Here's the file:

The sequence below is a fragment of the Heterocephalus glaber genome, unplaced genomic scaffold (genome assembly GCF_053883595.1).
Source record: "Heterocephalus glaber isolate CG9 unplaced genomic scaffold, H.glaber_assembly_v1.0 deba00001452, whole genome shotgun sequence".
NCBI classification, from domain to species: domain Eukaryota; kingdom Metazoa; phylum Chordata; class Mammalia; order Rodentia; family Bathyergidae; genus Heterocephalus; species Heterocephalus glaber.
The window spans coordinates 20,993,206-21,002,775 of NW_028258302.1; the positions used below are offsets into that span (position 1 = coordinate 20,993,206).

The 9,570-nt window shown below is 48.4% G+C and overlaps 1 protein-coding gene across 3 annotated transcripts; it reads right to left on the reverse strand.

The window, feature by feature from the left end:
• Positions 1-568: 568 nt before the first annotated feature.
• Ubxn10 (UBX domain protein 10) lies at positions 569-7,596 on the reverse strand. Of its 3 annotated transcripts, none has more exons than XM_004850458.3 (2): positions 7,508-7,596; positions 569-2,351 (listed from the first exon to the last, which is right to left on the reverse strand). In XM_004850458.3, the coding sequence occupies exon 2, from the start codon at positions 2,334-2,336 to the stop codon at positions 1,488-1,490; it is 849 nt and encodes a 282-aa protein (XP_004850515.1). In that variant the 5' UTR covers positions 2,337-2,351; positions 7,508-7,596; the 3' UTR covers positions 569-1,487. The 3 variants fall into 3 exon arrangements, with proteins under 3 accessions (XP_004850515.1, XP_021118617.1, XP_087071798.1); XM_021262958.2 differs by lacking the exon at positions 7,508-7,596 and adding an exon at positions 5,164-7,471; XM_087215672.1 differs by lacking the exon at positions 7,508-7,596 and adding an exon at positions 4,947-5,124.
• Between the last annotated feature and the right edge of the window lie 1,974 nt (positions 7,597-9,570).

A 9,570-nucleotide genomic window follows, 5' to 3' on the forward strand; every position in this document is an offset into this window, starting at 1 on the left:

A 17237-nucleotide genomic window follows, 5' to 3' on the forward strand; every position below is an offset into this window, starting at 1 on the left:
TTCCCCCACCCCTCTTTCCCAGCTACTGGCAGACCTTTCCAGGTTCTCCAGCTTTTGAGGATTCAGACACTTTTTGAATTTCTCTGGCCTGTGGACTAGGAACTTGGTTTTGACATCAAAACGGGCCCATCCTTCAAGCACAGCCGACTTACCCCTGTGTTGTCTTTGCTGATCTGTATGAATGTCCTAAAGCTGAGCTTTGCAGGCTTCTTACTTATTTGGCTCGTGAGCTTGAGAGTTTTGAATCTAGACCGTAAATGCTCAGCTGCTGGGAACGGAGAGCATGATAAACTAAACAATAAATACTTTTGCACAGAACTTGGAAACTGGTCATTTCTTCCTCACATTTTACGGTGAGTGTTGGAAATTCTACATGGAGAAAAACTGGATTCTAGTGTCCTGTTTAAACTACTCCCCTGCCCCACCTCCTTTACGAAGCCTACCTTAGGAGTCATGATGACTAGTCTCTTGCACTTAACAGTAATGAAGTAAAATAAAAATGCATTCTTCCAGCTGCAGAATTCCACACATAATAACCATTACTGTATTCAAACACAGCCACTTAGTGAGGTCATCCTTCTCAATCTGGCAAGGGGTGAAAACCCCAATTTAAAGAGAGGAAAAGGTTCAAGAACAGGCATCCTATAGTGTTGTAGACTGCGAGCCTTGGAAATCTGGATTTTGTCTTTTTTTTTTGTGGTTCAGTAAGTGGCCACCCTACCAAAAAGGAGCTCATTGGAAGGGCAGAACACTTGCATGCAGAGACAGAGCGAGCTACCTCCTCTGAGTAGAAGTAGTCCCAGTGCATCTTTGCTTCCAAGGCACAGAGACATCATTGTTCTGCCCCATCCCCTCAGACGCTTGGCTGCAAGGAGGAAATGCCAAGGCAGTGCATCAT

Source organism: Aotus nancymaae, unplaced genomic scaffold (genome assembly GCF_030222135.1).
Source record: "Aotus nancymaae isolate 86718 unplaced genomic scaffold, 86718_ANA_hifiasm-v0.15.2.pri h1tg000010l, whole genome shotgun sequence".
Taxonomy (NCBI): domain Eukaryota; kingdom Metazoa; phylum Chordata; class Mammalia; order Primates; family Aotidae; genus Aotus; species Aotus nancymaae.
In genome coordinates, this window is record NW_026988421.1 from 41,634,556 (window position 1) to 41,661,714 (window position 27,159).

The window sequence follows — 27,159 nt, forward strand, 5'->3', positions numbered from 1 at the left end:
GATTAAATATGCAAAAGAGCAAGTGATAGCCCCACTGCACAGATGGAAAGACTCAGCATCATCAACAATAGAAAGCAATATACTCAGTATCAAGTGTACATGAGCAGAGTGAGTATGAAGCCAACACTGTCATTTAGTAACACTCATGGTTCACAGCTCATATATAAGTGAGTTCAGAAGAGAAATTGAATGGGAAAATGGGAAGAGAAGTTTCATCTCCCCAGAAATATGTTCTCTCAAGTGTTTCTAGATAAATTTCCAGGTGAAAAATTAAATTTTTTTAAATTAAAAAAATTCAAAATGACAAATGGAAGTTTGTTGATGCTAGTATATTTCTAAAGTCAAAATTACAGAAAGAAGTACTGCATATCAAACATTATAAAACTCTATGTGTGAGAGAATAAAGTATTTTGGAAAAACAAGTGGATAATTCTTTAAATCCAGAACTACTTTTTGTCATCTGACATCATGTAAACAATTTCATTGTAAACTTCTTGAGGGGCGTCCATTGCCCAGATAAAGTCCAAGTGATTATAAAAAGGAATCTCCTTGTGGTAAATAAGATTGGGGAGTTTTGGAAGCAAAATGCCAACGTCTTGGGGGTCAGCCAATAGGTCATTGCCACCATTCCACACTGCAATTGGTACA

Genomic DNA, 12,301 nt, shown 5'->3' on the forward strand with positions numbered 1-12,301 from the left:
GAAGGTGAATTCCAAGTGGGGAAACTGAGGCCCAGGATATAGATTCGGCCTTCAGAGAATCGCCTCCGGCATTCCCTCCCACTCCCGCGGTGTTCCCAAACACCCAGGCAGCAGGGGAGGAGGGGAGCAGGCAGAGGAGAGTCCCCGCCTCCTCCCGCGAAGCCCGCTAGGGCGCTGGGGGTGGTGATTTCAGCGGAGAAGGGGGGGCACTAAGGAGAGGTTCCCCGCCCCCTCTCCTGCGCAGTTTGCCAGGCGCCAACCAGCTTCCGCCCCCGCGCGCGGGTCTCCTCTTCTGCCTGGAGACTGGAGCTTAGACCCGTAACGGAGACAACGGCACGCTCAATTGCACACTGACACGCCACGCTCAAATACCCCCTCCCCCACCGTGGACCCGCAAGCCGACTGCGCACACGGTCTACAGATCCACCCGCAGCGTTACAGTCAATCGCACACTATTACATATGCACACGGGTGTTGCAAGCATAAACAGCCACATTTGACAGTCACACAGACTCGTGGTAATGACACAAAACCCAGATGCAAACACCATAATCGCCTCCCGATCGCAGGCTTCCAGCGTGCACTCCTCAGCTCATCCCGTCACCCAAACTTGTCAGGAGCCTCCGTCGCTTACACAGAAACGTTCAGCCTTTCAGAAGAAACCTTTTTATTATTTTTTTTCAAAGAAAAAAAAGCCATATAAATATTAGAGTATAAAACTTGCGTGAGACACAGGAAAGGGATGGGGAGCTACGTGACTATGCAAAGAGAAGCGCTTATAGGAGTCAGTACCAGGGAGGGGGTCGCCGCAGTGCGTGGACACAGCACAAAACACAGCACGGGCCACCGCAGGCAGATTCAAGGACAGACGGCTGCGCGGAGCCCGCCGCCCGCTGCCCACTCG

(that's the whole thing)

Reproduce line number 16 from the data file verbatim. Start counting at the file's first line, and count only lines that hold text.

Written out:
In genome coordinates, this window is record NW_026988421.1 from 41,634,556 (window position 1) to 41,661,714 (window position 27,159).